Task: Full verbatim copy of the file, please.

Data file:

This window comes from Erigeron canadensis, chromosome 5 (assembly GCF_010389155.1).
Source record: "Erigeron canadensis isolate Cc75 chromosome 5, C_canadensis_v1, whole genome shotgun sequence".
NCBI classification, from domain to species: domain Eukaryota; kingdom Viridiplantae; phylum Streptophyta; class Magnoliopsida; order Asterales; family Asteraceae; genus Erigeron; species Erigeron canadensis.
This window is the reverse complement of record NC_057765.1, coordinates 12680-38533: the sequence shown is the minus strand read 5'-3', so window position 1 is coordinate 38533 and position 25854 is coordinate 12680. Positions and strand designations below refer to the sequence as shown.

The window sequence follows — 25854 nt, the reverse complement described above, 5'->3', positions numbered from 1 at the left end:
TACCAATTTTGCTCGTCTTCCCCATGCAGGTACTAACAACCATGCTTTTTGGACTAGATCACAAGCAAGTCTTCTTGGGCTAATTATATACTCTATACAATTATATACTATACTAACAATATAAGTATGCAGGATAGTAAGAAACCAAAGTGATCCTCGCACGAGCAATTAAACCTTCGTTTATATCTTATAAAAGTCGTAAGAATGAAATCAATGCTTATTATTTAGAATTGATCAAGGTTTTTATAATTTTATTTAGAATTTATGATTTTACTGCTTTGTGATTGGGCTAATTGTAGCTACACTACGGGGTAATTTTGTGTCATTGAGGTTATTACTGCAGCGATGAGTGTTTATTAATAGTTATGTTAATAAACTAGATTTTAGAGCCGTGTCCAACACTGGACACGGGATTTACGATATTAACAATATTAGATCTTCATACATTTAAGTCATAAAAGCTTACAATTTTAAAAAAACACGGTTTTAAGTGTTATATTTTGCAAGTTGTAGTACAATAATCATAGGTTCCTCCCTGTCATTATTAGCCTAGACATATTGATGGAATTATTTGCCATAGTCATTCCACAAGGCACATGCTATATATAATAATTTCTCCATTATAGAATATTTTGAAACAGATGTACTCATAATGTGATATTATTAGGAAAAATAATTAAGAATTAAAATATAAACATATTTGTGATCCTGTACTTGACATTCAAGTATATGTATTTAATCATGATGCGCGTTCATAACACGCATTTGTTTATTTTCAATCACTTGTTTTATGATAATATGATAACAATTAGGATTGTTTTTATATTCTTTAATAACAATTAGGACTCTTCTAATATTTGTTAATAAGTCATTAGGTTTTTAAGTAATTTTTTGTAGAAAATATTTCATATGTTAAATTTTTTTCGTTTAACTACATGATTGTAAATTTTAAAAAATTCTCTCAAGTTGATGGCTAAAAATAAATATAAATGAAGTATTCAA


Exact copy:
This window comes from Erigeron canadensis, chromosome 5 (assembly GCF_010389155.1).
Source record: "Erigeron canadensis isolate Cc75 chromosome 5, C_canadensis_v1, whole genome shotgun sequence".
NCBI classification, from domain to species: domain Eukaryota; kingdom Viridiplantae; phylum Streptophyta; class Magnoliopsida; order Asterales; family Asteraceae; genus Erigeron; species Erigeron canadensis.
This window is the reverse complement of record NC_057765.1, coordinates 12680-38533: the sequence shown is the minus strand read 5'-3', so window position 1 is coordinate 38533 and position 25854 is coordinate 12680. Positions and strand designations below refer to the sequence as shown.

The window sequence follows — 25854 nt, the reverse complement described above, 5'->3', positions numbered from 1 at the left end:
TACCAATTTTGCTCGTCTTCCCCATGCAGGTACTAACAACCATGCTTTTTGGACTAGATCACAAGCAAGTCTTCTTGGGCTAATTATATACTCTATACAATTATATACTATACTAACAATATAAGTATGCAGGATAGTAAGAAACCAAAGTGATCCTCGCACGAGCAATTAAACCTTCGTTTATATCTTATAAAAGTCGTAAGAATGAAATCAATGCTTATTATTTAGAATTGATCAAGGTTTTTATAATTTTATTTAGAATTTATGATTTTACTGCTTTGTGATTGGGCTAATTGTAGCTACACTACGGGGTAATTTTGTGTCATTGAGGTTATTACTGCAGCGATGAGTGTTTATTAATAGTTATGTTAATAAACTAGATTTTAGAGCCGTGTCCAACACTGGACACGGGATTTACGATATTAACAATATTAGATCTTCATACATTTAAGTCATAAAAGCTTACAATTTTAAAAAAACACGGTTTTAAGTGTTATATTTTGCAAGTTGTAGTACAATAATCATAGGTTCCTCCCTGTCATTATTAGCCTAGACATATTGATGGAATTATTTGCCATAGTCATTCCACAAGGCACATGCTATATATAATAATTTCTCCATTATAGAATATTTTGAAACAGATGTACTCATAATGTGATATTATTAGGAAAAATAATTAAGAATTAAAATATAAACATATTTGTGATCCTGTACTTGACATTCAAGTATATGTATTTAATCATGATGCGCGTTCATAACACGCATTTGTTTATTTTCAATCACTTGTTTTATGATAATATGATAACAATTAGGATTGTTTTTATATTCTTTAATAACAATTAGGACTCTTCTAATATTTGTTAATAAGTCATTAGGTTTTTAAGTAATTTTTTGTAGAAAATATTTCATATGTTAAATTTTTTTCGTTTAACTACATGATTGTAAATTTTAAAAAATTCTCTCAAGTTGATGGCTAAAAATAAATATAAATGAAGTATTCAA